This I Believe

June 25, 2009 Leave a comment

In the 1950s journalist Edward R. Murrow hosted a radio program called This I Believe, in which he invited people from all walks of life to share their personal philosophies. Fifty years later, Dan Gediman revived the show on National Public Radio with the goal of “encouraging people to begin the . . . difficult task of developing respect for beliefs different from their own.” The result has been a growing movement of communities and schools jumping at the opportunity to invite citizens and students to articulate their core beliefs and values, and to align their lives accordingly. For a taste (actually a glimpse and/or listen), check out this link.

In the second published book of collected personal philosophies, This I Believe II. Gedimen includes an invitation to and guidelines for those who care to try their hand at articulating what they fundamentally believe, stating that the “transformative” benefits are not always readily apparent until doing so. I find his guidance for essay writing to be particularly helpful, touching on ways that we (or perhaps I should say “I”) might more powerfully express myself and connect with others in the process:

Tell a story: Be specific. Take your belief out of the ether and ground it in the events of your life. Consider moments when belief was formed or tested or changed. Think of your own experience, work, and family, and tell of the things you know that no one else does.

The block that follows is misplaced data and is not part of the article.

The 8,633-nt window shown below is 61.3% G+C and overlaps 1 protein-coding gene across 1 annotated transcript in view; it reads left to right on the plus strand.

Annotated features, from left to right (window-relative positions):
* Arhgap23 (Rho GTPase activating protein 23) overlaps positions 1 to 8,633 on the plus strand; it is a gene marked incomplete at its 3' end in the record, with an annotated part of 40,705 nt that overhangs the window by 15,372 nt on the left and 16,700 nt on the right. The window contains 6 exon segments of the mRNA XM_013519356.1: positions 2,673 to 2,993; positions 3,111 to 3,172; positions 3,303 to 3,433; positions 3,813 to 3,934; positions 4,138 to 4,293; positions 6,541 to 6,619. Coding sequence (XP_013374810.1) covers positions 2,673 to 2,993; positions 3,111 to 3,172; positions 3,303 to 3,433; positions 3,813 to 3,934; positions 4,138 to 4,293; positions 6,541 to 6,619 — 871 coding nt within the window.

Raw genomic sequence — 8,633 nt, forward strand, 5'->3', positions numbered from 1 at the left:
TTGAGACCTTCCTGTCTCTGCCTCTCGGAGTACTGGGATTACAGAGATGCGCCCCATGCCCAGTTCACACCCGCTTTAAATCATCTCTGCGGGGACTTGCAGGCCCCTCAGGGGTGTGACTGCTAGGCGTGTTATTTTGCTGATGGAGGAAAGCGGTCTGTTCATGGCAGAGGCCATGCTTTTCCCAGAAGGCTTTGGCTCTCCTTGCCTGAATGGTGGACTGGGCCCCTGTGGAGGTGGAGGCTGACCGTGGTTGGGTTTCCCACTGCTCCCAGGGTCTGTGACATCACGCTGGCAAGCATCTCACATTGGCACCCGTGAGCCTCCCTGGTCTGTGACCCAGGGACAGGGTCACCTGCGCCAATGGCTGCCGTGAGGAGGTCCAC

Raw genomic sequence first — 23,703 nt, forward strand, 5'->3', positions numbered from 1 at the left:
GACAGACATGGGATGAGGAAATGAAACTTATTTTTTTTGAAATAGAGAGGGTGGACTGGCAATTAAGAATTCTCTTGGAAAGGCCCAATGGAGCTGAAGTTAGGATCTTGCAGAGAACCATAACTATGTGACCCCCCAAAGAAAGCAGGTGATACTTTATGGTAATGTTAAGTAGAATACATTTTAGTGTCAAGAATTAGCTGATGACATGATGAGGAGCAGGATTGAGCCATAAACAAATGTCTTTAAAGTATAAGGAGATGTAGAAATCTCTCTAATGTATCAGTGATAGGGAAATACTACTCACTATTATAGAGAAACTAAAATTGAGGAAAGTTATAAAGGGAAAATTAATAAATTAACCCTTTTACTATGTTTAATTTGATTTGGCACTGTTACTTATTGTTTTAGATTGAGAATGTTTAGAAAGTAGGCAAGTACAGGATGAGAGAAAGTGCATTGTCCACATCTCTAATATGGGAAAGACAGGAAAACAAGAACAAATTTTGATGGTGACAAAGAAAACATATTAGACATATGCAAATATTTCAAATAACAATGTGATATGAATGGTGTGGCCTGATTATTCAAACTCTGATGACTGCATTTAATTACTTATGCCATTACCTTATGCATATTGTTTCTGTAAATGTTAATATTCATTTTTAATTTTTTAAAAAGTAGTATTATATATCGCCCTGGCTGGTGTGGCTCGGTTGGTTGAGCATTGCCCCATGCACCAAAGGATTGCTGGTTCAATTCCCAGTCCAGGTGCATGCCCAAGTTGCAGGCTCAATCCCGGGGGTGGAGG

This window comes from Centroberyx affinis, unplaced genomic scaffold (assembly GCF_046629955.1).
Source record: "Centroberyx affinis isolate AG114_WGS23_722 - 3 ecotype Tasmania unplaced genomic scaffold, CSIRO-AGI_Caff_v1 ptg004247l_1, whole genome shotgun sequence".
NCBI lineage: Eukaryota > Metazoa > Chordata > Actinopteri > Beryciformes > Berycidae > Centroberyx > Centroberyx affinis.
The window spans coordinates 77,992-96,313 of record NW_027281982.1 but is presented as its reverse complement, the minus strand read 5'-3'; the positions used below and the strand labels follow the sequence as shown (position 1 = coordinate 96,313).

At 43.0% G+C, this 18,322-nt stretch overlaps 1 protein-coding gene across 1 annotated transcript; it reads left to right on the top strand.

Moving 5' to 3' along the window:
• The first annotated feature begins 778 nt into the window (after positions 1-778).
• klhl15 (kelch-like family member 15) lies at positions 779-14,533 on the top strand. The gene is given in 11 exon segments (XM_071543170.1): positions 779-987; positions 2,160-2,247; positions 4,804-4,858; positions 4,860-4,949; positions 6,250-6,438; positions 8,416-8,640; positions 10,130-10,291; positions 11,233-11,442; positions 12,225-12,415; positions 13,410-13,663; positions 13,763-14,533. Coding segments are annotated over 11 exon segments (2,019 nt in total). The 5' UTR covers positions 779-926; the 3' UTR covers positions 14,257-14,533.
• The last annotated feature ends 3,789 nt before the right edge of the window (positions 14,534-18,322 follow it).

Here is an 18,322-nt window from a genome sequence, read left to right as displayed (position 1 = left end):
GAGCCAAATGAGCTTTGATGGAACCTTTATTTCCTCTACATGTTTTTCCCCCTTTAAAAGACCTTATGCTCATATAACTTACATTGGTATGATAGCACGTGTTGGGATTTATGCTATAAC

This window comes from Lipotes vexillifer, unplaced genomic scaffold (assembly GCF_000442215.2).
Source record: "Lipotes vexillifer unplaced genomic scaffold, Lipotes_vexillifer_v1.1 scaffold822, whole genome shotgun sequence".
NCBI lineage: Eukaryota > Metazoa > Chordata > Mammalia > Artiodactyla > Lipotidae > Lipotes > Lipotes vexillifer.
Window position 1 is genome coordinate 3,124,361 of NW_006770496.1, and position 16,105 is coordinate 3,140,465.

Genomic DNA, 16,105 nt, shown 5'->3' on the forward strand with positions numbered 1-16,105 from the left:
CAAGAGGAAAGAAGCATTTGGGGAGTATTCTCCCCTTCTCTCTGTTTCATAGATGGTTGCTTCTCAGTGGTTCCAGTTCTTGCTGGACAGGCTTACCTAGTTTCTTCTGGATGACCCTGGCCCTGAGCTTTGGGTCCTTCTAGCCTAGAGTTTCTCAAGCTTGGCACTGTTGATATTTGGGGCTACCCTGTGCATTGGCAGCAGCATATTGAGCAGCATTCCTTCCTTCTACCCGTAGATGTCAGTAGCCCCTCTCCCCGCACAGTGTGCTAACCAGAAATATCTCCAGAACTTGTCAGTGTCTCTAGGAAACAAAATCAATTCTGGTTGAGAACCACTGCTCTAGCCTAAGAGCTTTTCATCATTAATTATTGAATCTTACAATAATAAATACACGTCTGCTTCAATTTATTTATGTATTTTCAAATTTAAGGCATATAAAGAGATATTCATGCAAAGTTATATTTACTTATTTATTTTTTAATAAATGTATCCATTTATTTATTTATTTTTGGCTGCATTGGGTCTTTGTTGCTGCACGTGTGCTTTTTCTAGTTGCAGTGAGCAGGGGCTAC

Be brief: Your statement should be between 350 and 500 words. The shorter length forces you to focus on the belief that is central to your life.

Be affirmative: Say what you do believe, not what you don’t believe. Avoid speaking in the editorial “we.” Make your essay about you; speak in the first person. Avoid preaching or editorializing.

Be personal: Write in words and phrases that are comfortable for you to speak. Read your essay aloud to yourself several times, and each time edit it and simplify it until you find the words, tone, and story that truly echo your belief and the way you speak.

Seems to me that these are great guidelines for our work helping groups and organizations discover and express their core identity, define their higher purpose, and collectively live out their values. And you?

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  • Gibran says:

    What a great post Curtis, and how prescient, specially as we find a voice here at the IISC blog. I resonate deeply with each of the four points and I find it very challenging to stick to them. Academic training gets on the way on one side, political experience gets on the way in the other, but finding the sweet spot will be essential if we want to facilitate the process of making meaning together – and isn’t that what collaboration is all about?

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